Home

Giant George, Former World’s Tallest Dog, Dies at 7

Leave a comment


GiantGeorgeThe owners of the dog who Guinness deemed the world’s tallest have announced that he passed away on Oct. 17.

“We appreciate the love and support you have given Giant George over the last several years,” said owners David and Christine Nasser. The Great Dane was nearly 8 years old, and measured 3 feet, 7 inches from paw to shoulder. He was almost 7 feet long.

Giant George and his family made appearances on several morning shows after he was given the Guinness title for the World’s Tallest Dog. According to his website, he was actually the runt of his litter. “This big Great Dane was scared of water, scared of dogs a fraction of his size and, most of all, scared of being alone,” the site said. – Read it at ABC News

http://shine.yahoo.com/pets/giant-george-world-8217-tallest-dog-dies-7-131100397.html

10 alimentos que pueden matar a tu mascota

Leave a comment


Por Agencia El Universal

shutterstock_94853674_jpg_thumbnail0

Lo que es saludable para los humanos no es necesariamente beneficioso para los perros y los gatos. Darles de comer ciertos productos puede dañar su salud e, incluso, ocasionarles la muerte Cuando se trata a las mascotas como si fueran humanos no se les está consintiendo, todo lo contrario: se les perjudica.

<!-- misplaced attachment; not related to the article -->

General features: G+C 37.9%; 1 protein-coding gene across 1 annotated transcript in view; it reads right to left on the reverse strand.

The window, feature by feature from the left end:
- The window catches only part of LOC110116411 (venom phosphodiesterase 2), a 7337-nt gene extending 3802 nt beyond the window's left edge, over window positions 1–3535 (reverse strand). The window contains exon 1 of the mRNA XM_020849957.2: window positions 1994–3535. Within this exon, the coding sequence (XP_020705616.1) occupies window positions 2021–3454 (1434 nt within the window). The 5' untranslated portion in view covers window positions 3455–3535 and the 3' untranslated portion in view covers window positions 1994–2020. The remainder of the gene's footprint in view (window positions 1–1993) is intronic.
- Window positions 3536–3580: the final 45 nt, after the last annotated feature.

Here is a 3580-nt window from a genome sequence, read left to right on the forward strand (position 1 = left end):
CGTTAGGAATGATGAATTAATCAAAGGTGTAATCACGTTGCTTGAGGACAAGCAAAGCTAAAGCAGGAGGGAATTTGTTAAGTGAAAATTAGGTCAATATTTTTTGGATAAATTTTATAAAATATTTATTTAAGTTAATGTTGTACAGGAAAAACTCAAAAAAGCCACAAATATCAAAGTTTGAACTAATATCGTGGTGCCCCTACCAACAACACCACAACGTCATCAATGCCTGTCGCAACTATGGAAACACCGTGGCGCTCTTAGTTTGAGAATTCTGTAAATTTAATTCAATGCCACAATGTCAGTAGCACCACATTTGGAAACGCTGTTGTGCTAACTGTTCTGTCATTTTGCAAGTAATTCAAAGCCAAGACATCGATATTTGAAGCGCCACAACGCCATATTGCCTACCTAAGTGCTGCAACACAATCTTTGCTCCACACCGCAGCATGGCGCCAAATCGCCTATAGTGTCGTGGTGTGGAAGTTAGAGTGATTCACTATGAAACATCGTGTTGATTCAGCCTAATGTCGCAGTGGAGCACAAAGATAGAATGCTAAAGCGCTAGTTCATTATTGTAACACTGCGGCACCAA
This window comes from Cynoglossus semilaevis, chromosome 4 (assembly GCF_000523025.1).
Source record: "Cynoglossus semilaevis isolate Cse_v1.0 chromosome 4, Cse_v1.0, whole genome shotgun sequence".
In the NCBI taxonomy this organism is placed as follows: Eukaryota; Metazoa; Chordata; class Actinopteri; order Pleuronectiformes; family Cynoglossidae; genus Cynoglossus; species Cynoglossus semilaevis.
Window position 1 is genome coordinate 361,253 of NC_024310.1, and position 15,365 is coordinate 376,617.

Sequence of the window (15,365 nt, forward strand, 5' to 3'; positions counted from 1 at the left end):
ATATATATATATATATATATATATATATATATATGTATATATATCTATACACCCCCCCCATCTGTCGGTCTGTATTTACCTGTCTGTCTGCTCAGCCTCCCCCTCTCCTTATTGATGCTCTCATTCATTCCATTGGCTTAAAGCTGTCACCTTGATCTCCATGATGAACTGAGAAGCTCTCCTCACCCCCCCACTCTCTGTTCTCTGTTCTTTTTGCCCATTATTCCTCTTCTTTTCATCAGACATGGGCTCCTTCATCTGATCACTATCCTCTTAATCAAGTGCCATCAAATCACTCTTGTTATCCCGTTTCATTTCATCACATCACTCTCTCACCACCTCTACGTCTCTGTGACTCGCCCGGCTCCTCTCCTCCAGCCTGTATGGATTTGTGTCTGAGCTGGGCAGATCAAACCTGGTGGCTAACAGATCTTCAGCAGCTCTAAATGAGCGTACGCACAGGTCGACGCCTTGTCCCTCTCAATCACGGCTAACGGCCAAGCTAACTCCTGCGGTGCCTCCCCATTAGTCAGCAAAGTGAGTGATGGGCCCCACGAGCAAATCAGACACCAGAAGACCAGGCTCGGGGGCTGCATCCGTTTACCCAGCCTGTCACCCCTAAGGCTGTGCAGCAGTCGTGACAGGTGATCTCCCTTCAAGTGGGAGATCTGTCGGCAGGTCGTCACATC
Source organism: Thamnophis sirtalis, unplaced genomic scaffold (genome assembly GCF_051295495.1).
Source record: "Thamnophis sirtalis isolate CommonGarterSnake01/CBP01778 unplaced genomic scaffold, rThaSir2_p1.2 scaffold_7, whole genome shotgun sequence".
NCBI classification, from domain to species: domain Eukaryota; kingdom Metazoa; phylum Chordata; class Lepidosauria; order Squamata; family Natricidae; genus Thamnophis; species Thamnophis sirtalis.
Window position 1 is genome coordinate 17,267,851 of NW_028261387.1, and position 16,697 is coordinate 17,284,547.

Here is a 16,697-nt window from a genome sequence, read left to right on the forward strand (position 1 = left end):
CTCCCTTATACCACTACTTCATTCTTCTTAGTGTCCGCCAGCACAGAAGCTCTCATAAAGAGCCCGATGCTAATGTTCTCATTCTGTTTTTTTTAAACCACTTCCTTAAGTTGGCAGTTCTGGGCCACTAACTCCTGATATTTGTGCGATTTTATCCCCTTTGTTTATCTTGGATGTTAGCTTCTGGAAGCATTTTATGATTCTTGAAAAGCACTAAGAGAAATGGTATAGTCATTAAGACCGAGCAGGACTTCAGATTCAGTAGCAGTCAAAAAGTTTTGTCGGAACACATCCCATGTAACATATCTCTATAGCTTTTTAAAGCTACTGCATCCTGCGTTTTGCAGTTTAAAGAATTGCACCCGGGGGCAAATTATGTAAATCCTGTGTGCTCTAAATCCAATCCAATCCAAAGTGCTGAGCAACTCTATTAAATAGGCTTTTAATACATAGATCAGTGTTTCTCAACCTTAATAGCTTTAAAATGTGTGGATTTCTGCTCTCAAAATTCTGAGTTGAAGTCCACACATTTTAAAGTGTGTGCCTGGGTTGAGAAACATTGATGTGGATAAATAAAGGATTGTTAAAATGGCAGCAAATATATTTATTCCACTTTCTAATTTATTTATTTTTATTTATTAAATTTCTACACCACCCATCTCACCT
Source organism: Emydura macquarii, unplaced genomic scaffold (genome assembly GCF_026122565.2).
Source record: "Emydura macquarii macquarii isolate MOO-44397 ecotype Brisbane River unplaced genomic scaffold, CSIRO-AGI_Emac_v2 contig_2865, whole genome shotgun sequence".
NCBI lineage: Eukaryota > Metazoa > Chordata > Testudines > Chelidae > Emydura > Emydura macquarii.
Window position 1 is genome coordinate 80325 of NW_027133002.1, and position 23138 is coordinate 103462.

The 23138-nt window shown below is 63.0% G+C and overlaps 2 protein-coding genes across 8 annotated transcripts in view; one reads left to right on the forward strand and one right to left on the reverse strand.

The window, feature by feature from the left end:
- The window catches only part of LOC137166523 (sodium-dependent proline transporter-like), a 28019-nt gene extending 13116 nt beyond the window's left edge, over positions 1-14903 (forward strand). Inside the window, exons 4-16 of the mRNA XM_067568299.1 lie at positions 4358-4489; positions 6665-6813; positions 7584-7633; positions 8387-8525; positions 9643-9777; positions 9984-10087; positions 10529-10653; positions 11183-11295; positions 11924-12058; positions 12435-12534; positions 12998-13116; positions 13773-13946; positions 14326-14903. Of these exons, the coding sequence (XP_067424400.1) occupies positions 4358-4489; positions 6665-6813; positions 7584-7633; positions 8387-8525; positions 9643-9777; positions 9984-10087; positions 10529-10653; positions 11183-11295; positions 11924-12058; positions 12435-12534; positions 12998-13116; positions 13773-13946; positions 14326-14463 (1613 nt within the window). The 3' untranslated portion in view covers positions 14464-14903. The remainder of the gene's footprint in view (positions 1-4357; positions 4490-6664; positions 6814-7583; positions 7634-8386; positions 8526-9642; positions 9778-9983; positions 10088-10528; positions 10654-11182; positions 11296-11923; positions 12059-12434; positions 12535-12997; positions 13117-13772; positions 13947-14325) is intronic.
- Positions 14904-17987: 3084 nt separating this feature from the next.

Es común que los amos de perros y gatos les den a sus compañeros cuadrúpedos una probadita de lo que están comiendo, pues piensan que nada malo puede suceder. Pero, lo cierto es que hay alimentos que, aunque son saludables para los humanos, pueden causar a canes y felinos graves problemas e, incluso, la muerte. A continuación, una lista de alimentos que se deben mantener alejados de las mascotas.

1. Chocolate: contiene teobromina, lo que causa un aumento en los latidos del corazón, lo que produce estimulación del sistema nervioso central de la mascota.

2. Huesos: nunca hay que darle huesos pequeños porque lo más probable es que se le queden atorados en la garganta, lo que puede ocasionar daños extremos; olvídate de las piezas de pollo o ternera y mejor apégate a las croquetas o a carnazas de acuerdo con su tamaño.

3. Cebolla: causa daño en los glóbulos rojos, provoca falta de oxígeno y anemia; además de sufrir problemas del hígado, dermatitis y decoloración de la orina. No le des cebolla a tu perro. Evita también el ajo.

4. Leche: los perros son intolerantes a la lactosa porque no poseen las enzimas necesarias para digerirla, lo que puede generar problemas estomacales como diarrea, vómito y gastroenteritis.